What would you buy for the price of a Lamborghini Veneno Roadster? Well, this is what Al thinks of that.

Lamborghini Veneno Roadster Price Game

Nick’s gotten his posts up, so I’m going to show you what I think. Four and a half million dollars. I”m going to say that again. FOUR AND A HALF MILLION DOLLARS. I can’t even imagine that amount of cash fitting in a standard sized suitcase. The Veneno’s nice and all, and it is a tantalizing machine…but I can’t justify that price. It’s got the Aventador’s engine and a body kit (I know I’m oversimplifying things here). That’s enough for a house and a good number of very nice cars. However, this is about just cars, and the 24 cars listed below will do the trick perfectly for me. There’s a lot of overlap and a few of these cars are probably better off as trailer queens, but I plan on driving what I picked, whether it be to the grocery store, the track, or to work. There’s 24 cars here, and I’ve got a reason for choosing each of them. Here we go!

Classic Muscle

Buick GNX

1. 1987 Buick GNX: $72,995

It’s tough to ignore a car when Car and Driver says “Vader, you car has arrived.” And this is a serious, serious set of wheels. Buick was determined to not let the turbocharged Regal go away quietly, and they succeeded in spades. The GNX is a fly-by-night, evil, menacing personal coupe with a low production count and a fantastic stance. It was faster than the Corvette of the time, but GM didn’t want anyone to really know about that. It had the credentials of a serious bruiser, even as the RWD era came to a regretful end. These have shot up in value but they’re not going to stop going up. The sky may be the limit for the GNX, over the next few years.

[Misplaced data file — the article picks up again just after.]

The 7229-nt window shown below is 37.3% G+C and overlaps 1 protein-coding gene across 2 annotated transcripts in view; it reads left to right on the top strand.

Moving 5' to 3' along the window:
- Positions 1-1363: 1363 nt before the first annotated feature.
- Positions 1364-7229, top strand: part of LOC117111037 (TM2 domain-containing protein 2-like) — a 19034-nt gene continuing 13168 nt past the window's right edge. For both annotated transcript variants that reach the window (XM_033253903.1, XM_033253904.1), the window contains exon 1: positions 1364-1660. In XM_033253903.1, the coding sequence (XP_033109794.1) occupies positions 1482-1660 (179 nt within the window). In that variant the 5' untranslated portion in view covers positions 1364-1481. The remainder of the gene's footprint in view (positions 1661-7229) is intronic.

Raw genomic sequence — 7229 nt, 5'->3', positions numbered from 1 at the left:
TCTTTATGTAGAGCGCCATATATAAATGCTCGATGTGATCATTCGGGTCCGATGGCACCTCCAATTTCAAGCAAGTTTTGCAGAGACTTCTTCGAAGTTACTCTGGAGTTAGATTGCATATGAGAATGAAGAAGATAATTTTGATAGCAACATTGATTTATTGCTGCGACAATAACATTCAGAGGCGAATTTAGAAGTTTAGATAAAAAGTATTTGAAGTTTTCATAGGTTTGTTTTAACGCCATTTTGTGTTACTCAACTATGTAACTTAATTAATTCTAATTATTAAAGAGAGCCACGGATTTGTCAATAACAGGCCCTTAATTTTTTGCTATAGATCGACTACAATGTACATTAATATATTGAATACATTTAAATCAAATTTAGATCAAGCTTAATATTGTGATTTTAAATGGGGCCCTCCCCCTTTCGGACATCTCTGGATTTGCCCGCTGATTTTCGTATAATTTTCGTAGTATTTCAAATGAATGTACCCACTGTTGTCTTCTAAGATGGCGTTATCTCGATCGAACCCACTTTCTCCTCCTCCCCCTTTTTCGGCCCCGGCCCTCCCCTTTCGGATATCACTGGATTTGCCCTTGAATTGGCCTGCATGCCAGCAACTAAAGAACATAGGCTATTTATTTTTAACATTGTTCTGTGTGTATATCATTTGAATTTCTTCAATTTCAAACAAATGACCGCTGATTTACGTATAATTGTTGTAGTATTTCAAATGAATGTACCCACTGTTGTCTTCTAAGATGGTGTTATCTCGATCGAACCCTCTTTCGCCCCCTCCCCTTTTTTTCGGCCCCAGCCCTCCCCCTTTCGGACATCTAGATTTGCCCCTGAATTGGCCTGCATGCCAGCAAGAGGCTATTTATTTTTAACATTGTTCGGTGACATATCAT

1969 Camaro RS-SS396 Convertible

2. 1969 Chevrolet Camaro RS/SS 396 Convertible: $115,000

The Camaro is an American pony car classic, and I do not like the new one very much—it’s too big, too heavy, and has blind spots that make driving one a chore. I’ll be happy to spend a lot more, especially on this budget, on a 1969 model, the inspiration for the current car. This convertible is finished in a gorgeous maroon and has all the classic touches a ’69 needs—the RS front end with hidden lamps, the SS package, and a thumping 396 cubic inch plant with 375 brake horsepower, and it’s backed up by a 4-speed Muncie manual transmission. It’s for posing, it’s for showing, and it’s all about having a good time at the nanny state’s expense. Why say no?

1970 Olds 442

3. 1970 Oldsmobile 4-4-2: $63,282

The 4-4-2 is a legend in GM lore. A four-barrel carburetor, four forward gears, and two exhausts—that’s the formula. Of course, one has to add in a 455-cubic inch monster motor. This 1970 model is gold and has the right fastback look, complete with classic Magnum 500s and black striping. The Oldsmobile muscle cars had a certain air of mature insanity around them, and that’s a big reason why I’ve been more interested in them in recent years—and so has everyone else. This is a great car to drive around at night, since the paint job seems to beckon the lack of any sort of lighting. Uncork the exhausts, dump the clutch, and spin some tires—that’s what these are here to do.

1970 Plymouth Superbird

4. 1970 Plymouth Superbird: $179,000